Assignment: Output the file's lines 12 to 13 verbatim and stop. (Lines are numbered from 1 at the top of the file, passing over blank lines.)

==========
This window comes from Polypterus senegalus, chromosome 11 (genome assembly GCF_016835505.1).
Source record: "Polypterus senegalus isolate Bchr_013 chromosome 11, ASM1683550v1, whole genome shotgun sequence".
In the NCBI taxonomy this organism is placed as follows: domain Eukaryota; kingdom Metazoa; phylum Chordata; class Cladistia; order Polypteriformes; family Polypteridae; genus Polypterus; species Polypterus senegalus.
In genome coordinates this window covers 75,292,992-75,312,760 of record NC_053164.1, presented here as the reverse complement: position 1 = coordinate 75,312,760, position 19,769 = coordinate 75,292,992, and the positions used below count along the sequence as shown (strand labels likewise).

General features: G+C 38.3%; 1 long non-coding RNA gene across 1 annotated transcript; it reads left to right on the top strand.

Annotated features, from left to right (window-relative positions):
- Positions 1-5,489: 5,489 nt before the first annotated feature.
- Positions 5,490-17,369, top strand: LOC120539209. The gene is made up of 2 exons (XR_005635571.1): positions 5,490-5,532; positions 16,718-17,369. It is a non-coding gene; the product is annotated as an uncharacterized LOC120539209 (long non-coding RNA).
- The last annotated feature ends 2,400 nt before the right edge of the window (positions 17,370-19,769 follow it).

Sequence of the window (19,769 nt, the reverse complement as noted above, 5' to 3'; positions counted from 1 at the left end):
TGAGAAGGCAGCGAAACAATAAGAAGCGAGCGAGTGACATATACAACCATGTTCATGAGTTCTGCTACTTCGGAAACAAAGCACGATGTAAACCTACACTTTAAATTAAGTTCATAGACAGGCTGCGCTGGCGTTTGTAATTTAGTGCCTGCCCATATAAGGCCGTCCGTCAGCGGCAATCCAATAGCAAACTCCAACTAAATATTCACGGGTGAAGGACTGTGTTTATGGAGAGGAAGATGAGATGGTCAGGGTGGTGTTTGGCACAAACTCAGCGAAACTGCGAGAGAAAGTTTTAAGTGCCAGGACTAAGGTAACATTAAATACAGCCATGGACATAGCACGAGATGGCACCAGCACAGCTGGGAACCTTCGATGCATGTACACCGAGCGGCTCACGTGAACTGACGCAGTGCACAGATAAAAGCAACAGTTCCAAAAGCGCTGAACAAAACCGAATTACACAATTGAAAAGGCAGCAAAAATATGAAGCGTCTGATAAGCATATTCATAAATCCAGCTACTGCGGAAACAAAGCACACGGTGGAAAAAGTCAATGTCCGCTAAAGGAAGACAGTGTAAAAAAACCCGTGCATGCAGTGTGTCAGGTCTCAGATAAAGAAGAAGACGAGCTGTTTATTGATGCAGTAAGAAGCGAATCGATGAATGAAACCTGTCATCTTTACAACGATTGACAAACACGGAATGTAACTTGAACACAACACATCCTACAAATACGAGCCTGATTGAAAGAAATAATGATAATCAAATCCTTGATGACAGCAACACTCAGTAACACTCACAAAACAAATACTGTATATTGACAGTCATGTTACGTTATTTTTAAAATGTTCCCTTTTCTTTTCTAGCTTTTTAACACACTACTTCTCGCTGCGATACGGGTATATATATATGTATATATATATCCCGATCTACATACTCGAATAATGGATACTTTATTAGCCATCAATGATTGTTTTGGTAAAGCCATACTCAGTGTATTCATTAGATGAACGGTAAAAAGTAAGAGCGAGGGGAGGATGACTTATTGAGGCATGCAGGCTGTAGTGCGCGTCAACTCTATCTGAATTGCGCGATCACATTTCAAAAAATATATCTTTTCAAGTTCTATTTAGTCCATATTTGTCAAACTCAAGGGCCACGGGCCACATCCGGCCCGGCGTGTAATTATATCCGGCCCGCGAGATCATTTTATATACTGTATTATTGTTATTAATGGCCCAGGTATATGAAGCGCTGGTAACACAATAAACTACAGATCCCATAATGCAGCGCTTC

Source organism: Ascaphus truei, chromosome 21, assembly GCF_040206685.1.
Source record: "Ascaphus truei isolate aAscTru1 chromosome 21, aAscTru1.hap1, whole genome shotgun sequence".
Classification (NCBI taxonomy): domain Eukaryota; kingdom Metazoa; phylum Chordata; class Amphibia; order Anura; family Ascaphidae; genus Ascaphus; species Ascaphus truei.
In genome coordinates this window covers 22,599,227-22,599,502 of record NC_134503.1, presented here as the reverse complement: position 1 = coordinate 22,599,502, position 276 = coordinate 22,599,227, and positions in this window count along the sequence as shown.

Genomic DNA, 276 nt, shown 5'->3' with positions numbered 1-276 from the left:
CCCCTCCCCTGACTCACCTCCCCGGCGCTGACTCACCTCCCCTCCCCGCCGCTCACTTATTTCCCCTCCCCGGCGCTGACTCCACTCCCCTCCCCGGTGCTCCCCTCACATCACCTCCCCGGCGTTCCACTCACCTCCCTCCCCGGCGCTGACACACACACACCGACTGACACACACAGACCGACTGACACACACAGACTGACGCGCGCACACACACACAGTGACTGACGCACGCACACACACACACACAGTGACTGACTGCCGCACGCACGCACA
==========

Source organism: Ascaphus truei, chromosome 21, assembly GCF_040206685.1.
Source record: "Ascaphus truei isolate aAscTru1 chromosome 21, aAscTru1.hap1, whole genome shotgun sequence".